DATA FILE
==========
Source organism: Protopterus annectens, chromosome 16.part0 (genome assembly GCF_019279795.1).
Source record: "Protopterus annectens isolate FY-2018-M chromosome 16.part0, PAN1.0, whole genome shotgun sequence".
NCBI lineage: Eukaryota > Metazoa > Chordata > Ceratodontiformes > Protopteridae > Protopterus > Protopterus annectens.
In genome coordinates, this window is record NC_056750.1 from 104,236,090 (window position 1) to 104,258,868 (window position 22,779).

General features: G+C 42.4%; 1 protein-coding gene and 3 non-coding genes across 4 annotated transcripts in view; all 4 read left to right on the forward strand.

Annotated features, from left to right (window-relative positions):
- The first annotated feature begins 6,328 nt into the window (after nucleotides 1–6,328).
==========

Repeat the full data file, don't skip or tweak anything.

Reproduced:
Source organism: Protopterus annectens, chromosome 16.part0 (genome assembly GCF_019279795.1).
Source record: "Protopterus annectens isolate FY-2018-M chromosome 16.part0, PAN1.0, whole genome shotgun sequence".
NCBI lineage: Eukaryota > Metazoa > Chordata > Ceratodontiformes > Protopteridae > Protopterus > Protopterus annectens.
In genome coordinates, this window is record NC_056750.1 from 104,236,090 (window position 1) to 104,258,868 (window position 22,779).

General features: G+C 42.4%; 1 protein-coding gene and 3 non-coding genes across 4 annotated transcripts in view; all 4 read left to right on the forward strand.

Annotated features, from left to right (window-relative positions):
- The first annotated feature begins 6,328 nt into the window (after nucleotides 1–6,328).